I sowed some kai lan seeds too. At first they were growing slowly, but after I transplanted the seedlings to a bigger pot, they began to flourish. I went away for 4 days and was surprised to see how much they have grown.

Wednesday, July 16, 2014

A salad fairytale

It reads like a fairytale. Buy salad, eat the leaves, grow the stump and eat more leaves. Well, it happened right here in my patio.

The robust regrowth of new leaves is quite amazing. I made a large salad out of them. In fact, I find the new leaves more tender and tastier after the regrowth.

Salad leaves with tomato, sauteed onion and portobello mushroom, walnut, raisin and parmesan.

Tuesday, July 1, 2014


Have you ever wondered what capers really are? You know, the sour and salty stuff pretty much like miniature olives usually served with smoked salmon or carpaccio?

I always thought the little pickled thing is a fruit until I came face to face with them in Sicily. They are actually the unripened bud of the flowering plant! They grow wild everywhere in the rocky valley of Scicli. The best thing is, they're free for anyone who is diligent enough to pick though it can be back breaking work!

Reading David's post reminded me of my encounter with this fascinating plant few years ago. If you wish to know how the buds are prepared for eating, he describes it very well here.

Monday, June 30, 2014

Regrowing lettuce

One of the lettuce stumps rotted away after a week but the other one kept producing new leaves. I am so pleased with how the experiment is going!

Sunday, June 8, 2014

Regrowing vegetable stumps

I like experimenting with plants. I've tried growing different kinds of edibles from seeds and cuttings in my patio. My recent experiment with a salad green that I purchased from the market was a success.

The salad vegetables came with healthy roots. After cutting the leaves for salad, I planted the remaining heads in soil. On the second day, new leaves were seen sprouting out from the stumps.

Day by day, the leaves grew taller and larger. The photo below shows the stumps exactly one week after I've planted them. At the rate they're growing, I will have a new crop of salad greens in no time.

Thursday, May 29, 2014

Growing mustard greens

I know, not many people can appreciate the bitter taste of the oriental mustard green but they're so lovely to look at. The leaves are big and showy and they grow so quickly, they can really perk up any garden. Just give them plenty of sun light, fertiliser and room to grow.

Tuesday, April 8, 2014

Growing fig at home

Fresh figs are expensive at our stores simply because they are too delicate to transport across the globe. Eating fig is almost a luxury here. Not only are they rarely available, they are usually not lusciously sweet.

Before my friend gave me his fig plant, I had never imagined they'll do so well in Singapore. The plant I have is just about 1.5 metre tall and it takes up very little space. It doesn't require any special attention or care. In less than a year, I have harvested about a dozen plump and delicious figs.

If you're a fig lover like me, you should start growing your own plant at home.

Tuesday, March 25, 2014

Vine-ripened tomatoes

I leave my tomatoes on the vine until they have turned a deep shade of red because that is when they're so unbelievably sweet and delicious.

I don't pick the fig until it is dark and almost cracking. That is when the flesh is honey sweet and succulent.

Being able to savour my own organic sun-ripened fruits is what makes gardening so rewarding.

Sunday, March 16, 2014

Using herbs

What do I do with all the herbs that I grow? I use fresh basil leaves in salads, pasta and pizzas to give the dish some kick!

Herbs like thyme, oregano, sage and rosemary are perfect for marinating roast chicken. Pound a handful of fresh herbs together with garlic, and mix with salt and olive oil to form a paste for rubbing all over the chicken. Let the marinate do its magic for few hours or overnight before putting the chicken in the oven. The chicken will smell and taste fabulous!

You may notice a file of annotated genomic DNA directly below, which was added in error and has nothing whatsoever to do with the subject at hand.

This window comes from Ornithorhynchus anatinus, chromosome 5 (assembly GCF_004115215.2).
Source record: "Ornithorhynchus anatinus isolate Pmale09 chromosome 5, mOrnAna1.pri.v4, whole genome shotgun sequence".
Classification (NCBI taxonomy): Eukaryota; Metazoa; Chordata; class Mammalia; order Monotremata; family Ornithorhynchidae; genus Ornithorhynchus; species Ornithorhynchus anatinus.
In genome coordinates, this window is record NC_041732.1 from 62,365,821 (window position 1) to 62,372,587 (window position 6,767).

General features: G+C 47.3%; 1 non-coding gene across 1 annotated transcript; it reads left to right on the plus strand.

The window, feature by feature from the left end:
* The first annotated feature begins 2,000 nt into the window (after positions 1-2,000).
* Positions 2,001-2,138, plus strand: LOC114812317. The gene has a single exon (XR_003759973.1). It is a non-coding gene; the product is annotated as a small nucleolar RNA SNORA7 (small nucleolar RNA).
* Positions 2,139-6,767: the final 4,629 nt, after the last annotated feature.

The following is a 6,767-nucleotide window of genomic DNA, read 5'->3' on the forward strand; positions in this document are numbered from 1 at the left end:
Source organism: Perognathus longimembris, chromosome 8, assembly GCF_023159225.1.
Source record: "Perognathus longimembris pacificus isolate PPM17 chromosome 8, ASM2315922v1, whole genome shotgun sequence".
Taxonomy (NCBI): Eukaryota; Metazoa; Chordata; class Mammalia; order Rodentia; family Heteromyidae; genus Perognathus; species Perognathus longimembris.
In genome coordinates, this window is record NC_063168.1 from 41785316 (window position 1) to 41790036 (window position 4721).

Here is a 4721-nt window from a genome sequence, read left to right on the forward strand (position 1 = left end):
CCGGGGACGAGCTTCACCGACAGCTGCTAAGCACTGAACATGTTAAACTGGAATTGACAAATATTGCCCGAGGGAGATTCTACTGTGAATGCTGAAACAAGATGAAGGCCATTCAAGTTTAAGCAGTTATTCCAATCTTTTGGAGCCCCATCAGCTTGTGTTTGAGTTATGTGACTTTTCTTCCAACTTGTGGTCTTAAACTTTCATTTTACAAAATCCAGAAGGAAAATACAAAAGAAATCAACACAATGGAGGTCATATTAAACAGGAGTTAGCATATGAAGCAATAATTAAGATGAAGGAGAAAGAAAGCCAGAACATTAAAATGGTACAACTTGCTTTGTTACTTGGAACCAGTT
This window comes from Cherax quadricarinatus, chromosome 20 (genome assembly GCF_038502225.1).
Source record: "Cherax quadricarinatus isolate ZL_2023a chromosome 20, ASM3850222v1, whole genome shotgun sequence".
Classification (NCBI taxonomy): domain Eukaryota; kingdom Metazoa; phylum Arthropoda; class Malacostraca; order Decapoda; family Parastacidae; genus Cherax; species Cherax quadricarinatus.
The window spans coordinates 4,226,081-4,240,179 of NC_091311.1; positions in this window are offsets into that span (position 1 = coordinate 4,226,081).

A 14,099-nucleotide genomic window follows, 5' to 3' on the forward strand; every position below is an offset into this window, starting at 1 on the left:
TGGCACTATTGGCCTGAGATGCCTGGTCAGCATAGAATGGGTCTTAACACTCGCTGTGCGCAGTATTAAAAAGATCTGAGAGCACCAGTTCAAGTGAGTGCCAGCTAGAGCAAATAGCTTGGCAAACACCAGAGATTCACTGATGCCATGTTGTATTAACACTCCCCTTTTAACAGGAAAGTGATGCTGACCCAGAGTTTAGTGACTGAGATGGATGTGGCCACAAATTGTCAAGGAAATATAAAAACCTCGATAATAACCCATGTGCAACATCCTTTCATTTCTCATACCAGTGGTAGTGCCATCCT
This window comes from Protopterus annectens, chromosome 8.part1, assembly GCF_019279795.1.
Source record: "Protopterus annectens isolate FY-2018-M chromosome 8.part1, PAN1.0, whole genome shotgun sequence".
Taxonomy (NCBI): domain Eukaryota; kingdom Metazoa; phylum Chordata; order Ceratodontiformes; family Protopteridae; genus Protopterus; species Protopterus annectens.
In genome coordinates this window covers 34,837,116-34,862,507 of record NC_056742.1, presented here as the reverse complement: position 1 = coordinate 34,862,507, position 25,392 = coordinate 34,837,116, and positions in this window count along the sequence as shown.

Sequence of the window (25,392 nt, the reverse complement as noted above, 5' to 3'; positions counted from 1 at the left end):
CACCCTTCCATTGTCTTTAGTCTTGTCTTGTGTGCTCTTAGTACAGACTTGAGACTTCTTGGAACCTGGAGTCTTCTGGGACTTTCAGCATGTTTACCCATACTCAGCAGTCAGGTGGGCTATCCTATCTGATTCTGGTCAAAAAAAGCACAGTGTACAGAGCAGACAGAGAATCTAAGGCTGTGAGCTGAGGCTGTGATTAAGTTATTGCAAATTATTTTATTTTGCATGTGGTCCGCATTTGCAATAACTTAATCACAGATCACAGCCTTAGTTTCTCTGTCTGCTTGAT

If I have too much herbs growing in the garden, I make herb oil and vinegars. It is easier than you think. Just put some fresh herbs in a jar and pour olive oil (room temperature) or warmed vinegar (red wine vinegar or cider vinegar) inside. Shake regularly and they will be ready in 2 weeks.

Sunday, February 2, 2014

Four kinds of basil


I normally have Thai basil growing in my patio. They grow so quickly in the hot weather and are useful in Thai dishes like stir fried minced meat.

Recently a friend gave me some sweet basil cuttings (also called Mediterranean basil) and I was surprised they're soing so well in my garden. The recent cool air must have played a part. I should harvest some leaves for making pesto.  With herbs, the more you cut, the bushier they'll get.

The red and green holy basil cuttings from another friend are coming along nicely too. It helped that I let them acclimatise slowly in the shade. Now they're strong enough to go under full sun. These are great with stir fries and have lot of medicinal value if you know how to use them.

It is the first time I have four kinds of basil growing side by side.

Monday, January 27, 2014

Pretty Vegetable flowers

I don't always harvest the vegetables that I grow. If I leave them in the pot long enough, they start to produce flowers. You'll be surprised at how much flowers a small cai xin plant can produce! They so pretty, they really brighten up the garden!

Sunday, January 19, 2014

Growing rice

I've always wanted to grow rice at home and wondered if anyone grew rice in Singapore years ago? Afterall, rice farming is practiced in all the neighbouring countries.

I know it's impossible to grow enough for eating in my little backyard but that didn't stop me from trying. I managed to get hold of some rice grains and promptly sowed some in a container at home. The seeds germinated within days and now I have a tiny pot of rice growing at home. It's a dream come true.

Thursday, January 16, 2014

Fig is ready

I think I'm just impatient. I keep checking on the figs and waiting for them to ripen that I lost count of the number of days they've been hanging around. It has only been a couple of months since the fruits developed.

While waiting for them to ripen, new ones began popping up along the trunk. Now I have more than a dozen fruits to watch over. Finally, one looks quite ready. It feels a little tender and has turned a shade of pink. I hesitate, wondering if I should wait another day but decide to pick it anyway in case the birds beat me to it.

Now I have one precious fig waiting to be savoured but I'm still thinking how I should eat it. Maybe with cheese and wine? It's so small it'll be gone in a pop.